With the news that by 2021, three million drivers on our roads will be over 70 years old, it seems the DVLA is to introduce a ten year ‘refresh’ exam testing the eyesight and reaction times of older drivers to prove that they’re safe behind the wheel of a car.
It’s about time. Only a few years ago in Tunbridge Wells, a driver in his eighties confused his brake and his accelerator, ploughing his vehicle across Mount Pleasant during a busy lunchtime. It was a miracle that there wasn’t carnage and fatality.
I never understood the rules anyway. As a private pilot, I took seven written exams and two practicals – navigation and my General Flight Test. If I want to fly in cloud, it’s another test. Fly after dark? Another test. And I have to revalidate with an examiner every twenty four months, and take a full medical each time. And if I want to move up to something more powerful – twin props perhaps, or a jet – I must cross train and pass another test.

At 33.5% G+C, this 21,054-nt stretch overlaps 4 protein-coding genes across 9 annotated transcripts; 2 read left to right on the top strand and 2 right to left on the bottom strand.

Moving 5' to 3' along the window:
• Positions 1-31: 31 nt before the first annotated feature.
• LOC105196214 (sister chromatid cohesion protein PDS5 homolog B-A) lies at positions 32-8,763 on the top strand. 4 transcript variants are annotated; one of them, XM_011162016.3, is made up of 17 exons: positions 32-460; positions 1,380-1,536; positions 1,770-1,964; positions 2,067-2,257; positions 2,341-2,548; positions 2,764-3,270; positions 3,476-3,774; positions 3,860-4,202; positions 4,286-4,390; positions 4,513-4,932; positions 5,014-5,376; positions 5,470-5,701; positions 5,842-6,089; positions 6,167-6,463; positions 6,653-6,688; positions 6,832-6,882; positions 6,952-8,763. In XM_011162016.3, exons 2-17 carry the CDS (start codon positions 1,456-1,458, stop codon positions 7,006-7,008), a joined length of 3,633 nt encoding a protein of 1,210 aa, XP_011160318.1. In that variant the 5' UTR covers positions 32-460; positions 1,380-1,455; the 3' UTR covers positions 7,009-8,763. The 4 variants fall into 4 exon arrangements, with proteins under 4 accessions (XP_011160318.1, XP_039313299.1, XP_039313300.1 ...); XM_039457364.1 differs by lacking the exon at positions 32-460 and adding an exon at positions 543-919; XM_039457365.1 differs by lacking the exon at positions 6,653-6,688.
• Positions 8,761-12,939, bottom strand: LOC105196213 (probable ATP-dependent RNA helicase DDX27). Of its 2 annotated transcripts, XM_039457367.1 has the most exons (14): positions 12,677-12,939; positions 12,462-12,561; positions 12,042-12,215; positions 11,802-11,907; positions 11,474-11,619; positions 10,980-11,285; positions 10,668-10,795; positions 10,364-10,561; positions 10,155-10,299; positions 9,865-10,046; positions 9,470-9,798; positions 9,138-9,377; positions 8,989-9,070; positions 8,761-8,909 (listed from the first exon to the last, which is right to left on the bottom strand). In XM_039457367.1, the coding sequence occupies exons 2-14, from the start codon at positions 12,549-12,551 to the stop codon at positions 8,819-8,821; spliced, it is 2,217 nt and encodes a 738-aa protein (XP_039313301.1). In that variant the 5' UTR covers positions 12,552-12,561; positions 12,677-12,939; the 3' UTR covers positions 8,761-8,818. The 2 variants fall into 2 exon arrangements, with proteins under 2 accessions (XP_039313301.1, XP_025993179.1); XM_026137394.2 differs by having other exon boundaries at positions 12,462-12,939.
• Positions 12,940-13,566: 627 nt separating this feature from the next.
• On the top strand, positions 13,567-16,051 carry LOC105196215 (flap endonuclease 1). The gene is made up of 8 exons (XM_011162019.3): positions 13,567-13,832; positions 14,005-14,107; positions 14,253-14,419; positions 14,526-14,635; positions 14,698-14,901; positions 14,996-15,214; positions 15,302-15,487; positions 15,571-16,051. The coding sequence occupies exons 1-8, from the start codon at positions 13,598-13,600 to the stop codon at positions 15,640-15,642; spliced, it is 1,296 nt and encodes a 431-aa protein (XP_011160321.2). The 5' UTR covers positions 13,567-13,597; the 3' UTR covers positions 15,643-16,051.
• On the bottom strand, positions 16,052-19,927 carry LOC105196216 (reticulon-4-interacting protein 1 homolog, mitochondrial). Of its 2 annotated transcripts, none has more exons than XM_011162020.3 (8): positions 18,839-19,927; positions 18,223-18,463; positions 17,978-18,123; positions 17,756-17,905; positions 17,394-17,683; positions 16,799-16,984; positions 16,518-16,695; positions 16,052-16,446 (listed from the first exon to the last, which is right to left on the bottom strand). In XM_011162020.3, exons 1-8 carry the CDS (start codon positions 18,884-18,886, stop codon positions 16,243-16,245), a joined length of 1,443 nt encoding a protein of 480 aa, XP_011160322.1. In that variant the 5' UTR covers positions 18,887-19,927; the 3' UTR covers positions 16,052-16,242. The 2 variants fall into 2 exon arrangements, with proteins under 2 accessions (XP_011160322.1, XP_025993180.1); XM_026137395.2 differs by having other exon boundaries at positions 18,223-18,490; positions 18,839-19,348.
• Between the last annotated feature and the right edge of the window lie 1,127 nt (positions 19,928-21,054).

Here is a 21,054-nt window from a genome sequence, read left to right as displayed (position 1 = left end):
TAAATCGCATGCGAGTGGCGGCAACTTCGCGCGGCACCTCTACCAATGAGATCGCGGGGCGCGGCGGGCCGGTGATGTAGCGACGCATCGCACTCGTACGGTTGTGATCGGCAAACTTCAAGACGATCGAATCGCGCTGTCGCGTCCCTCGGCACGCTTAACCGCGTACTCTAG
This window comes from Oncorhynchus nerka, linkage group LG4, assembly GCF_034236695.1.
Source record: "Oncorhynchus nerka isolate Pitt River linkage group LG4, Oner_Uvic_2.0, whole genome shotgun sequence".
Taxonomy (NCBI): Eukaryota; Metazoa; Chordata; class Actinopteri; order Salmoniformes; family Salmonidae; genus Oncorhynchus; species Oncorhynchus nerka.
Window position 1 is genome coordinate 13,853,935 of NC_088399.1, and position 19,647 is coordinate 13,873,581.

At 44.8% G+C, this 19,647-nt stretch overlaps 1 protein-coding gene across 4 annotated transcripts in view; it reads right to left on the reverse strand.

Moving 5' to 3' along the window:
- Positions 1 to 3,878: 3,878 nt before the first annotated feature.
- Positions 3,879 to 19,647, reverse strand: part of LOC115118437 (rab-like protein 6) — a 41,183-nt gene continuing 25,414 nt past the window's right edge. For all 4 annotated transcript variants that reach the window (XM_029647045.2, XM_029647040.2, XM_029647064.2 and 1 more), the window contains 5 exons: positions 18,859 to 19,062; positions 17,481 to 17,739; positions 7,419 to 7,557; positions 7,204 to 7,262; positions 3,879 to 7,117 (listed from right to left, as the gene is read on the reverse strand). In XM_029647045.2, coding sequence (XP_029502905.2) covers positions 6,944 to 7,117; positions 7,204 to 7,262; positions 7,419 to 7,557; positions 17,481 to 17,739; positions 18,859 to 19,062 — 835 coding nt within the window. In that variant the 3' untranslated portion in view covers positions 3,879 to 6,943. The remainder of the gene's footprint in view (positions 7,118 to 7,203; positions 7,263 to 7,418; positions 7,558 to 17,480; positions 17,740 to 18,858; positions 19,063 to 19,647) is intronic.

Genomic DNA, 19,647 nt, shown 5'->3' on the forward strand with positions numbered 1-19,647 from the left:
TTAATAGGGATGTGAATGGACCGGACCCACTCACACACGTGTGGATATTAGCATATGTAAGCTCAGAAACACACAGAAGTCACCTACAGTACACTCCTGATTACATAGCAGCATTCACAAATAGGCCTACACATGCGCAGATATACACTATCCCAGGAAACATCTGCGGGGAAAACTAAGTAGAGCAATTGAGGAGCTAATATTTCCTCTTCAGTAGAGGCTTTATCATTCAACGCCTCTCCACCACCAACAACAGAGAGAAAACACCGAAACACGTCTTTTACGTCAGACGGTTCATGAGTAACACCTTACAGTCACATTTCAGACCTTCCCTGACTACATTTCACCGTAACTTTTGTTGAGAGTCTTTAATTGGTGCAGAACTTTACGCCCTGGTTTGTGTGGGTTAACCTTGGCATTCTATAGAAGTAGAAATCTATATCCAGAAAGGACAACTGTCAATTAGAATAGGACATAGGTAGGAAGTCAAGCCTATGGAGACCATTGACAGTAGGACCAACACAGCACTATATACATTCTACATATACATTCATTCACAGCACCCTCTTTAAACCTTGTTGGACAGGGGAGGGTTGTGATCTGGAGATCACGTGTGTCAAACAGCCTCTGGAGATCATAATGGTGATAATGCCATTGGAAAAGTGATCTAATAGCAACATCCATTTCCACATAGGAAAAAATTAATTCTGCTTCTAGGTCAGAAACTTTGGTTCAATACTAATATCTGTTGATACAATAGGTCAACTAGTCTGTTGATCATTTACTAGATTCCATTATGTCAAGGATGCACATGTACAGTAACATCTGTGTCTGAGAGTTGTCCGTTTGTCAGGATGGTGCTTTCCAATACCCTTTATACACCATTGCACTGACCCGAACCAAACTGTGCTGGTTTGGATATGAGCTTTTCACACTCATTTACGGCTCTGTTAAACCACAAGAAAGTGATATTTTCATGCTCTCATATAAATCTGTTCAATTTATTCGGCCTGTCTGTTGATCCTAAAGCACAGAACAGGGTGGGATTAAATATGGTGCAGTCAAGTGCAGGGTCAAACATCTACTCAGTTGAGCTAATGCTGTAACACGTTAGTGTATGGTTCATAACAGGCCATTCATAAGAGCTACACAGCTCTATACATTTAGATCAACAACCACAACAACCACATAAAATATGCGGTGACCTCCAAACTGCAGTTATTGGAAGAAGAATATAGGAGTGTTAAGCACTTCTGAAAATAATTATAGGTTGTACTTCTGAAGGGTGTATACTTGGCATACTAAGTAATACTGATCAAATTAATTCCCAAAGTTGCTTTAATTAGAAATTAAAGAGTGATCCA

Yet if I can afford it, I can sell my little Mini and jump behind the wheel of the fastest Lamborghini supercar with just a quick call to my insurers. Why not different tests for different power ratings? In these recessionary times, the big powerful cars are plummeting in price, becoming more affordable every day.
With academic research suggesting that drivers over 65 are three times more likely to be killed or seriously injured than those between 40 and 65, it’s right to re-examine the rules. And I’m sure our safety-conscious older drivers would be the first to agree.